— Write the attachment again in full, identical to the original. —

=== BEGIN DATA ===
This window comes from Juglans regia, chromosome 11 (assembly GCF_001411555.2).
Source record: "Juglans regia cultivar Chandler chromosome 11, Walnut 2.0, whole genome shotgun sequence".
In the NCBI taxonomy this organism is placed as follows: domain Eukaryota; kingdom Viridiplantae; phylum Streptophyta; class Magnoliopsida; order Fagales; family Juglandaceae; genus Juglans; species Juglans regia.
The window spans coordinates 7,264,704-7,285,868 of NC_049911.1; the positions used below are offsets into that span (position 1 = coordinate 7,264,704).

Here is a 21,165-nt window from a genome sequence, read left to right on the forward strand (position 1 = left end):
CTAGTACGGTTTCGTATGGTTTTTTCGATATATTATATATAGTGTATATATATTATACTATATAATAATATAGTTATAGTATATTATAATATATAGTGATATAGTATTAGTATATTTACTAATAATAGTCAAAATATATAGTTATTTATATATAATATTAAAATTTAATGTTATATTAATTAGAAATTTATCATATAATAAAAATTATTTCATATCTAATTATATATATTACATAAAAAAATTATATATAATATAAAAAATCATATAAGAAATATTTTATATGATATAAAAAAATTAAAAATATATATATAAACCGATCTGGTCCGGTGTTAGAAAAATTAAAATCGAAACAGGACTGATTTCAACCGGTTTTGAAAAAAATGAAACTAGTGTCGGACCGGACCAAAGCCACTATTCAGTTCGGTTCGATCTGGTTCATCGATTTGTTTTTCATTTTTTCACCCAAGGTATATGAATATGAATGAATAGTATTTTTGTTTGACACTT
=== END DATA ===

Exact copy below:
This window comes from Juglans regia, chromosome 11 (assembly GCF_001411555.2).
Source record: "Juglans regia cultivar Chandler chromosome 11, Walnut 2.0, whole genome shotgun sequence".
In the NCBI taxonomy this organism is placed as follows: domain Eukaryota; kingdom Viridiplantae; phylum Streptophyta; class Magnoliopsida; order Fagales; family Juglandaceae; genus Juglans; species Juglans regia.
The window spans coordinates 7,264,704-7,285,868 of NC_049911.1; the positions used below are offsets into that span (position 1 = coordinate 7,264,704).

Here is a 21,165-nt window from a genome sequence, read left to right on the forward strand (position 1 = left end):
CTAGTACGGTTTCGTATGGTTTTTTCGATATATTATATATAGTGTATATATATTATACTATATAATAATATAGTTATAGTATATTATAATATATAGTGATATAGTATTAGTATATTTACTAATAATAGTCAAAATATATAGTTATTTATATATAATATTAAAATTTAATGTTATATTAATTAGAAATTTATCATATAATAAAAATTATTTCATATCTAATTATATATATTACATAAAAAAATTATATATAATATAAAAAATCATATAAGAAATATTTTATATGATATAAAAAAATTAAAAATATATATATAAACCGATCTGGTCCGGTGTTAGAAAAATTAAAATCGAAACAGGACTGATTTCAACCGGTTTTGAAAAAAATGAAACTAGTGTCGGACCGGACCAAAGCCACTATTCAGTTCGGTTCGATCTGGTTCATCGATTTGTTTTTCATTTTTTCACCCAAGGTATATGAATATGAATGAATAGTATTTTTGTTTGACACTT